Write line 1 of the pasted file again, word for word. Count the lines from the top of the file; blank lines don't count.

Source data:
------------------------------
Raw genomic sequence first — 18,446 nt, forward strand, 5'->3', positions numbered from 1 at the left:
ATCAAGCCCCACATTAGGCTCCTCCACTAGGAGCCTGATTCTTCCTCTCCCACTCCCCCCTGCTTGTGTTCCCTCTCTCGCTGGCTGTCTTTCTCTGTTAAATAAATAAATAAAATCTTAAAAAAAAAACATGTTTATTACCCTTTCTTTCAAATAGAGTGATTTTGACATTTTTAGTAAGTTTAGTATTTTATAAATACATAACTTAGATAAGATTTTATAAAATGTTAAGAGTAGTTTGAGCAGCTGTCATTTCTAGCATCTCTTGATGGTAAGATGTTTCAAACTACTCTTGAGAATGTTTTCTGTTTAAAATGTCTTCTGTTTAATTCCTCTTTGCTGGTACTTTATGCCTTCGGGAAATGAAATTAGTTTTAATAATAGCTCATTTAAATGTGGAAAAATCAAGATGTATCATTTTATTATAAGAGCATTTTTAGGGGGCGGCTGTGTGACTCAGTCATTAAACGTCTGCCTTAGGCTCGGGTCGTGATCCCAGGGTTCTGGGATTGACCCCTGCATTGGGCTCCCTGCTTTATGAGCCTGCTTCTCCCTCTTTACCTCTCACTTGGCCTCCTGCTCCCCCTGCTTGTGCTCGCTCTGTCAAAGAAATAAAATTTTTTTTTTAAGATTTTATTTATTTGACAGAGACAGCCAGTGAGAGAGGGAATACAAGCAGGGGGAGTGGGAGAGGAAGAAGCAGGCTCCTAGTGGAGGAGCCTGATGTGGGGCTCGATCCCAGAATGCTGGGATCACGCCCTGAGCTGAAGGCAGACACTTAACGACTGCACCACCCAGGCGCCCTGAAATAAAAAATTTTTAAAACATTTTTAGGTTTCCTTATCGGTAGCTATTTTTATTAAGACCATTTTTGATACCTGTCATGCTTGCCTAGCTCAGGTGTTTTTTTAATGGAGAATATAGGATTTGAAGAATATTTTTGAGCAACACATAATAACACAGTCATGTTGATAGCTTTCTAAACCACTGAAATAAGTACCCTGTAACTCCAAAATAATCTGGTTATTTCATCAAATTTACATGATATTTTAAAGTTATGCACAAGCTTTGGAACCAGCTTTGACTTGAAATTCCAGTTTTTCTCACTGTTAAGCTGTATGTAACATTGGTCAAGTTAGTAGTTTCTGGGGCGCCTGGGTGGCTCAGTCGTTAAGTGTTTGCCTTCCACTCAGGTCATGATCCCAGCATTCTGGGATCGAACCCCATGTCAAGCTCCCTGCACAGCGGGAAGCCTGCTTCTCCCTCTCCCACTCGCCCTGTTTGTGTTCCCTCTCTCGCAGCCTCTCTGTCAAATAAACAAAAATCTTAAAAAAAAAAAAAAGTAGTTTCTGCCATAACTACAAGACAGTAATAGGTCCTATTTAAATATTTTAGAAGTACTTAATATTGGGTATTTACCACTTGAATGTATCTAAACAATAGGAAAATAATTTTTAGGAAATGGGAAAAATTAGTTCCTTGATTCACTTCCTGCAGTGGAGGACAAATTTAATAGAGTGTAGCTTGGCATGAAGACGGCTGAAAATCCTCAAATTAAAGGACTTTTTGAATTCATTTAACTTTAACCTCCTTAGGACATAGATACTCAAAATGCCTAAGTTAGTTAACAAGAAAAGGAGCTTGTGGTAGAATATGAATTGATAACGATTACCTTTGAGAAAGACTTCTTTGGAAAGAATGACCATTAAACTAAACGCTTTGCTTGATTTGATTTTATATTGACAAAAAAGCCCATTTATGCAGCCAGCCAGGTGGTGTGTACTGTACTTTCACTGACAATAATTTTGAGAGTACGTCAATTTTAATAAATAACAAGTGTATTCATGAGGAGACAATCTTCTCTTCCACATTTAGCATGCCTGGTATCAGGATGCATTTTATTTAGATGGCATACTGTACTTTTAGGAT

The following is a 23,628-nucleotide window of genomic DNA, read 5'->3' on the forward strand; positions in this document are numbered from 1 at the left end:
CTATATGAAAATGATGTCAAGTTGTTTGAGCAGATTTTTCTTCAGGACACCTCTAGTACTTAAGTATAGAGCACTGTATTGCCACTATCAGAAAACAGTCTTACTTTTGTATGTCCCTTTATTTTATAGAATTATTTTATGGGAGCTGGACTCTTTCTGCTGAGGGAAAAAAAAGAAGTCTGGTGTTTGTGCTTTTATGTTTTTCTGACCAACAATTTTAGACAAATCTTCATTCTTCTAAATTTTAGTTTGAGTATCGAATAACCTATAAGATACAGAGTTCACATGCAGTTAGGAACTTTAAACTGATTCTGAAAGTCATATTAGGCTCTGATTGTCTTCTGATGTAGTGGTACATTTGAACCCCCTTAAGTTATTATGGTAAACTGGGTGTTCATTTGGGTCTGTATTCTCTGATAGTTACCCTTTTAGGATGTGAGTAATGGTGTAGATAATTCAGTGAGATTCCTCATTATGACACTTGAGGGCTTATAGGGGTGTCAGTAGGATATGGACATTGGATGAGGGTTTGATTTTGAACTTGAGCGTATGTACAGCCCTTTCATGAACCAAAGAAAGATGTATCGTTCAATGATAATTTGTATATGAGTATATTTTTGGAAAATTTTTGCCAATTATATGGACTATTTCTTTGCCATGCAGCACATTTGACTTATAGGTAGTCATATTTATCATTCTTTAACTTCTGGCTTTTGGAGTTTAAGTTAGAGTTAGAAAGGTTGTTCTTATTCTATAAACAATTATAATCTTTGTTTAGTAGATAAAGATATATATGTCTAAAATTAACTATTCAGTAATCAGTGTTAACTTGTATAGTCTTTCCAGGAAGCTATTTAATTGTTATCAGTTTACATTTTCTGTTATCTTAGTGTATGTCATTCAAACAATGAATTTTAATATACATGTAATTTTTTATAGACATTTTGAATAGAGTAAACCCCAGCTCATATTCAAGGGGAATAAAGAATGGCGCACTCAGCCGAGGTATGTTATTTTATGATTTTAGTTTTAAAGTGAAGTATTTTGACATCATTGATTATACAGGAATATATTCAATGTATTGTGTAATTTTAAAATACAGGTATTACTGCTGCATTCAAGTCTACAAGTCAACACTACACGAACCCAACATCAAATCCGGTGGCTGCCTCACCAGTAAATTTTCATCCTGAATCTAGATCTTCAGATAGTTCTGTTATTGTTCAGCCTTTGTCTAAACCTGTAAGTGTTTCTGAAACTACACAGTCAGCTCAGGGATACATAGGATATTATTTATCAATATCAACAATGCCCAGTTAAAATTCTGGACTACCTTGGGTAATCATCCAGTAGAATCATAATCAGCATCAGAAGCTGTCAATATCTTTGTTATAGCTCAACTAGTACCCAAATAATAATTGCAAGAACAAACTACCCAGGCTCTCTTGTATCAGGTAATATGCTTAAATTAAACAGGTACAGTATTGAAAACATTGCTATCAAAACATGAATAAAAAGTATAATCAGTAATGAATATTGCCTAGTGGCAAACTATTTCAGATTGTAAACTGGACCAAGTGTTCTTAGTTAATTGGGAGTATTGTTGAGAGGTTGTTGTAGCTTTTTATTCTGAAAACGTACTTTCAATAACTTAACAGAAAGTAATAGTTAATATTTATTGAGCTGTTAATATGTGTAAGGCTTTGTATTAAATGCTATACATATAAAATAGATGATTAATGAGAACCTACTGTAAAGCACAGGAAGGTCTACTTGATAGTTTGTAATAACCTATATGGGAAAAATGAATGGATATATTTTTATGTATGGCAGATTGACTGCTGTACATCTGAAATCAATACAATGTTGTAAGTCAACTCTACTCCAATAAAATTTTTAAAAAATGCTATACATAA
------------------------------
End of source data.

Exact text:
Raw genomic sequence first — 18,446 nt, forward strand, 5'->3', positions numbered from 1 at the left: